Ian O’Roarty

jcampbell
 
Some people cruise around as if they’ve got theme music – like John Shaft swaggering to Isaac Hayes’ Oscar-winning jam. Ian O’Roarty is one of these people. Only his soundtrack would be Slayer mixed with Dead Kennedys; and Ian would have high def cameras and a sound crew in tow. For O’Roarty, capturing the moment is a way of life. And whether he’s filming Kobe Bryant or documenting escapades at the Volcom house – you’ll never see him shy away from an opportunity to push the creative envelope. 
A native San Diegan, worldwide waterman and filmmaker extraordinaire, O’Roarty’s been at the intersection surfing, film and music since day one. And interestingly, the same guy who made throwing stars in metal shop and followed bands like Bad Brains, Black Flag, Descendents and Rocket from the Crypt is now at the corporate forefront – well, sort of.
While at Brooks Institute of Photography, O’Roarty cut his teeth shooting and editing news from the LIVE VAN for ABC – which he says gave him “a quick sense of storytelling.” Today, O’Roarty’s day job at Sony combines the artistry of his craft with the mischief and mayhem of his youth. 
One day O’Roarty can be found running skateboard dollies next to Amare Stoudemire. The next day he’ll do a video for David “Big Papi” Ortiz.
Dropping ATVs out of the Baja sky? O’Roarty’s been there. 
Motion capturing Jet Li and his wire-work maniacs? O’Roarty’s done that. 
Capturing 50 foot gas-bomb explosions in the desert for Playstation 3’s SOCOM and KILLZONE? O’Roarty’s got the T-shirt. 
To sum up, in the past six months alone, he’s worked with three academy award winners and a top specialist from NASA. Who says punk-rocking anarchists can’t thrive in the corporate environment? 
One of O’Roarty’s latest high profile projects is a 30 second CG piece called: “Fish Don’t Smoke.”  It’s part of the Surfrider Foundation’s “Hold Onto Your Butt” campaign. Motivated by the current (sorry) state of environmental affairs, O’Roarty wanted to devote his creative expertise to protecting Mother Nature.
“I’ve been involved with Surfrider since ‘84 but I was somewhat dormant after the Clinton years,” O’Roarty said. “However, when the Bush administration started rolling back 30 years of laws that protect our environment and basically declared a war on our natural world – before declaring war on everyone else – I realized my greatest impact to affect change lies in media.” Count on O’Roarty’s approach making a difference.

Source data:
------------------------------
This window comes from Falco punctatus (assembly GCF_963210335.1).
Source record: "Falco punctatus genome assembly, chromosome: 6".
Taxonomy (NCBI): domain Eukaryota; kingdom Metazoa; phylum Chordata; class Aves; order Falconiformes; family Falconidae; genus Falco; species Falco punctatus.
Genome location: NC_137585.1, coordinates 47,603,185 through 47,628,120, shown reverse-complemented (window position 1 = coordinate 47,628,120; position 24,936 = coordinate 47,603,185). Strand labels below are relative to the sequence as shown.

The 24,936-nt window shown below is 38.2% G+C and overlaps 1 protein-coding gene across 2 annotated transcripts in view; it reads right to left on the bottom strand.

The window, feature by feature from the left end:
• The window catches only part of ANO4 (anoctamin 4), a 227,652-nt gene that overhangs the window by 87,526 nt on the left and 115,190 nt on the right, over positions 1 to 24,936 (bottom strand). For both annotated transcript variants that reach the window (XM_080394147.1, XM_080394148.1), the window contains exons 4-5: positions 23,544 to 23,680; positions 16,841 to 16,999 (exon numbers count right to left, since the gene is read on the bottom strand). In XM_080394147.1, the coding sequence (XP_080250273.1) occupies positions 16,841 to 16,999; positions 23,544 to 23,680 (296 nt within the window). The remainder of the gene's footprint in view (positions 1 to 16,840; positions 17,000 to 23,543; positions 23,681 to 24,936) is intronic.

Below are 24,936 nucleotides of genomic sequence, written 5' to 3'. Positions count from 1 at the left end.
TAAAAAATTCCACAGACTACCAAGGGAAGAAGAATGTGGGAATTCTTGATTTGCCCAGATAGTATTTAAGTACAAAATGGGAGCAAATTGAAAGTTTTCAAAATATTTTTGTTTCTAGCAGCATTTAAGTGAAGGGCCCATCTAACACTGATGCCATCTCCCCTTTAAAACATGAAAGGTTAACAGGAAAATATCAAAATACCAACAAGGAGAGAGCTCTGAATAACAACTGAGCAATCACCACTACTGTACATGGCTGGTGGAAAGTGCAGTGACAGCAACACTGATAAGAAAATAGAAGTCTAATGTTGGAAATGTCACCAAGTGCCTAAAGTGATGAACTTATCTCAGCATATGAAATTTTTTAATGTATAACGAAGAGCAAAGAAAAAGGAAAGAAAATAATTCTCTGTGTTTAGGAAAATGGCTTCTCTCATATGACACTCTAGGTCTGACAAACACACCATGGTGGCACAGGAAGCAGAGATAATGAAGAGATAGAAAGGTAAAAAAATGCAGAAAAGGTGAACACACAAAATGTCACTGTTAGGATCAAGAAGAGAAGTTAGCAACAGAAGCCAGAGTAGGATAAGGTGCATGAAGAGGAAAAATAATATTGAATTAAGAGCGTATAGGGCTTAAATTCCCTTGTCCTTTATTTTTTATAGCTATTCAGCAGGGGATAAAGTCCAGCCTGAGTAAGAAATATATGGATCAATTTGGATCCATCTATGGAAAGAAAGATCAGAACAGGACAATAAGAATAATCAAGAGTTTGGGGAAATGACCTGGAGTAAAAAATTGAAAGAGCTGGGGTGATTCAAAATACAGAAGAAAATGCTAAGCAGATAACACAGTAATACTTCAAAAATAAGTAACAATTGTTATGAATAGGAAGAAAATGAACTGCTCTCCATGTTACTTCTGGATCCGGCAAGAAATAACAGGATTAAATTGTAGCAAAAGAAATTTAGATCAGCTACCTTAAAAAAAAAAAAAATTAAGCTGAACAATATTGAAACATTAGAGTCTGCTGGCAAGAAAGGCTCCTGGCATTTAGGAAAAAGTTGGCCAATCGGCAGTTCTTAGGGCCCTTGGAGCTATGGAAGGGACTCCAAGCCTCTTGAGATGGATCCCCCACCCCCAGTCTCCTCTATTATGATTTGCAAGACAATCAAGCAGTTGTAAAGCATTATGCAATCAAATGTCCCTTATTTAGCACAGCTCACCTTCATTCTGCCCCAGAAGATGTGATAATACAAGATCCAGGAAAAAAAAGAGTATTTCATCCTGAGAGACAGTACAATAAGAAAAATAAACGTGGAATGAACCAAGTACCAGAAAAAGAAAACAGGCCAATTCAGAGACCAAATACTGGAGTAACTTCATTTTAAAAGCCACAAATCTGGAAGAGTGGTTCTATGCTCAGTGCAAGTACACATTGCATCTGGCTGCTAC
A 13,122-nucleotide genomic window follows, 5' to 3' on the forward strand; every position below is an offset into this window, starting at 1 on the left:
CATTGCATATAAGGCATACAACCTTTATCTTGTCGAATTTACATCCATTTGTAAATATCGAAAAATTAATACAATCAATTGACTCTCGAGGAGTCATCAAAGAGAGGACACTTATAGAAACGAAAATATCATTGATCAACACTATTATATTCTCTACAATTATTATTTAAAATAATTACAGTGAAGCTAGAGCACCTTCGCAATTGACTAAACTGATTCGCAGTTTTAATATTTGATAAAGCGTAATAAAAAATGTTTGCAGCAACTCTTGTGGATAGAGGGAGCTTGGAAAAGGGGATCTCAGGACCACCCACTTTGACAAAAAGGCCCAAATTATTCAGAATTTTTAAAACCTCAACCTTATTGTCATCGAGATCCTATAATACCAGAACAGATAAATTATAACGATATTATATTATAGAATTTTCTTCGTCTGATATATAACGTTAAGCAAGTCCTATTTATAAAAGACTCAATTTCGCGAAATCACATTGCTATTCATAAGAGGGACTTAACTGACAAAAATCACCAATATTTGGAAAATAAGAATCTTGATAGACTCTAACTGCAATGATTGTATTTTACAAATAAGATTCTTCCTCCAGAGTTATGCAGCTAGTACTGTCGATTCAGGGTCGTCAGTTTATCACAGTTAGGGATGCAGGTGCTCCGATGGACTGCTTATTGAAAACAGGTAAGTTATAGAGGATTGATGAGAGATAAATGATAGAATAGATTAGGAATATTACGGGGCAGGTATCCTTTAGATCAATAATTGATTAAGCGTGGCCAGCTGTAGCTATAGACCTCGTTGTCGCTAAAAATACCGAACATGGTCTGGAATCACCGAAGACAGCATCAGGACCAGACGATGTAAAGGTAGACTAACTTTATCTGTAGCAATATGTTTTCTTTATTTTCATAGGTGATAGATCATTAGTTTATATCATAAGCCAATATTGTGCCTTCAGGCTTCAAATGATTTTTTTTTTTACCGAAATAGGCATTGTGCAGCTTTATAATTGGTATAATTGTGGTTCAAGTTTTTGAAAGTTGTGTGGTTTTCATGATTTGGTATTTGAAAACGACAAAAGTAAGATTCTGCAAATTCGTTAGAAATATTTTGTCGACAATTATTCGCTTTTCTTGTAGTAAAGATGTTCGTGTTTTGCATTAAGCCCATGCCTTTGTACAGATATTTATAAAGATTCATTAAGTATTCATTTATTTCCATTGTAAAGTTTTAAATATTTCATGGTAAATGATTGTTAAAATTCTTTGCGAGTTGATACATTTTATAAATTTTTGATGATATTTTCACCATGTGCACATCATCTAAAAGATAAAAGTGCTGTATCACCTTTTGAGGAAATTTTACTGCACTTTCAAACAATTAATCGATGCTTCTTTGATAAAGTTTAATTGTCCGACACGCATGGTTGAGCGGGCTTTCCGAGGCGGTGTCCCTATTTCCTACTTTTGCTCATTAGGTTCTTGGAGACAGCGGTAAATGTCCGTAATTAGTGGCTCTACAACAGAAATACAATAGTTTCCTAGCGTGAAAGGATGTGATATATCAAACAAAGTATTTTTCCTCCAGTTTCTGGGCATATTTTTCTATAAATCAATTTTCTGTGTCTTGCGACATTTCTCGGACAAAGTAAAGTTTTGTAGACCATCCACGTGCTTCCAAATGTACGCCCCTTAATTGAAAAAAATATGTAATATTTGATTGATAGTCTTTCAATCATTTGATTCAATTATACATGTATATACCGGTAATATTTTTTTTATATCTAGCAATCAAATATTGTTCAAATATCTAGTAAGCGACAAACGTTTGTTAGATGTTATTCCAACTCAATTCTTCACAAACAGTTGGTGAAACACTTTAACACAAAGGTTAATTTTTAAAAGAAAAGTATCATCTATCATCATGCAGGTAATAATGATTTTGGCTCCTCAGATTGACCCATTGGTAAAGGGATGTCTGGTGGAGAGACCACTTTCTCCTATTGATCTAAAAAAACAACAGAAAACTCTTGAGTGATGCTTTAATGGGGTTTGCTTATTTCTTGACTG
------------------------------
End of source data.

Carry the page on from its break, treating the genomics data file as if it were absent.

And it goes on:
The potential impact of O’Roarty’s piece for Surfrider is significant. Recently the authorities-that-be indicated O’Roarty’s film will be viewed worldwide. “That’s the beauty of animation,” O’Roarty says as he scours his rolodex for someone who’ll translate the Portuguese version. 
People like Ian O’Roarty are perpetually at the center of the action; however, he’s also adept at making those around him look good.
“We were able to do it [the Surfrider piece] for free in our spare time over the past year with the generous contributions from people like Adam McKay (Director of Talladega Nights and Anchorman), Omens Studios, Marco Gonzalez, esq. (i.e. One of Surfrider’s top legal people) and a kick ass score by Brotheryn Studios (i.e. of Jack Johnson’s Thicker than Water fame).” 
Also crucial to the Surfrider piece was the legendary activist, Dave “Rapscallion” Russell – who recently passed away from a rare form of cancer. “Dave’s energy was very infectious,” O’Roarty said. “He was responsible for a lot of attention that Surfrider has received including his connection to Eddie Veders’ involvement…Dave’s spirit of activism lives on like Obi Won Konobi.” Like any talented filmmaker, O’Roarty never fails to capture life’s finer, more poignant details.
Down the road, bet your bottom dollar that you’ll hear more from Ian O’Roarty – and see a lot more of his work. However, if you’re out at Big Rock or Blacks and spot a lanky Irishman riding a 6’9” Simmons Fish by Skip, remember one thing – Ian might be a team-playing, family man who now works at a corporate giant; yet, deep down he’s still the guy who made throwing stars in metal shop. So before you drop-in, just be sure to listen for that mix of Slayer and Dead Kennedys. 


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